Cunard Adventurer (1971-present) Delivered in 1971,
Cunard Adventurer was one of a series of small, cruise-oriented vessels the line operated at that time. She operated for Cunard until 1977 when she was sold to Norwegian Caribbean Line and renamed Sunward II. She was sold to Epirotiki Line (Greece) as Triton in 1991 and then passed to the combined Royal Olympic Cruises fleet in 1995. Following the collapse of Royal Olympic, Triton was sold to Louis Hellenic Cruises at public auction in 2005 who renamed her "Coral". She is currently sailing for Louis under that name.






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  #567  
Old October 19th, 2008, 02:26 PM
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John,
Thank you so much for posting the pictures and info about the Constitution. Brings back lots of wonderful memories!
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  #568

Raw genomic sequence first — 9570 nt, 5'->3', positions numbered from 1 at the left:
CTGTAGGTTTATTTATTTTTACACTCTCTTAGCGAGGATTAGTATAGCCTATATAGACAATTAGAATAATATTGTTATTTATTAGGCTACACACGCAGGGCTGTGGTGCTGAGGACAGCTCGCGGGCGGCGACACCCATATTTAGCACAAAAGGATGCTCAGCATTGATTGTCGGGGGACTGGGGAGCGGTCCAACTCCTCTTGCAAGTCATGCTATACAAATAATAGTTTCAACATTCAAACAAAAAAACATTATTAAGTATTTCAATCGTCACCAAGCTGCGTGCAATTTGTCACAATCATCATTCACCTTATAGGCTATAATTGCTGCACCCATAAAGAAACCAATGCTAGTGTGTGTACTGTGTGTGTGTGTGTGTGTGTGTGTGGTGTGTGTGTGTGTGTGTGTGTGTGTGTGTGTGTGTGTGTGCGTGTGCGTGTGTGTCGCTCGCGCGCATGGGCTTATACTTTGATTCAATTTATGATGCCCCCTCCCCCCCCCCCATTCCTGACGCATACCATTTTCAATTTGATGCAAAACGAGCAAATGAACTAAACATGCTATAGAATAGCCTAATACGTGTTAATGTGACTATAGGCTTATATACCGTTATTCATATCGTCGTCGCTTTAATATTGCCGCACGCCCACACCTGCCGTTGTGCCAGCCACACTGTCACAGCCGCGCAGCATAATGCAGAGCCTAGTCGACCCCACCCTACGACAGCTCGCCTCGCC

Old October 19th, 2008, 02:55 PM
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We had a great trip, on Constitution, 12-84, San Francisco to Honolulu, via Los Angeles. She had been in The City getting her bottom scraped and repainted, and was on her way back to Honolulu for her Islands cruises.

1st night, a stowaway was found, taken ashore in Los Angeles in handcuffs (probably a drunk who failed to disembark after a Bon Voyage party in San Francisco).

Rough trip across the Pacific, tablecloths wetted down and lips on tables up in Dining Room in futile attempt to keep plates on tables.

Man overboard call couple nights before Honolulu. Ship turned around, commenced search while head count was done of PAX and crew. No one missing, apparent bad call (good intent). The crew had been dumping garbage (legal in those days), and it was believed someone saw garbage floating, mistook it for a person, and raised the alarm.

Still 24 hrs from Honolulu, USAF/USMC choppers, along with a USAF tanker plane, rendevouzed with ship, and conducted medical evacuation (in heavy seas). Ship's band played martial music in salute, and Captain gave very long blast on ship's whistle in recognition of a job very well done.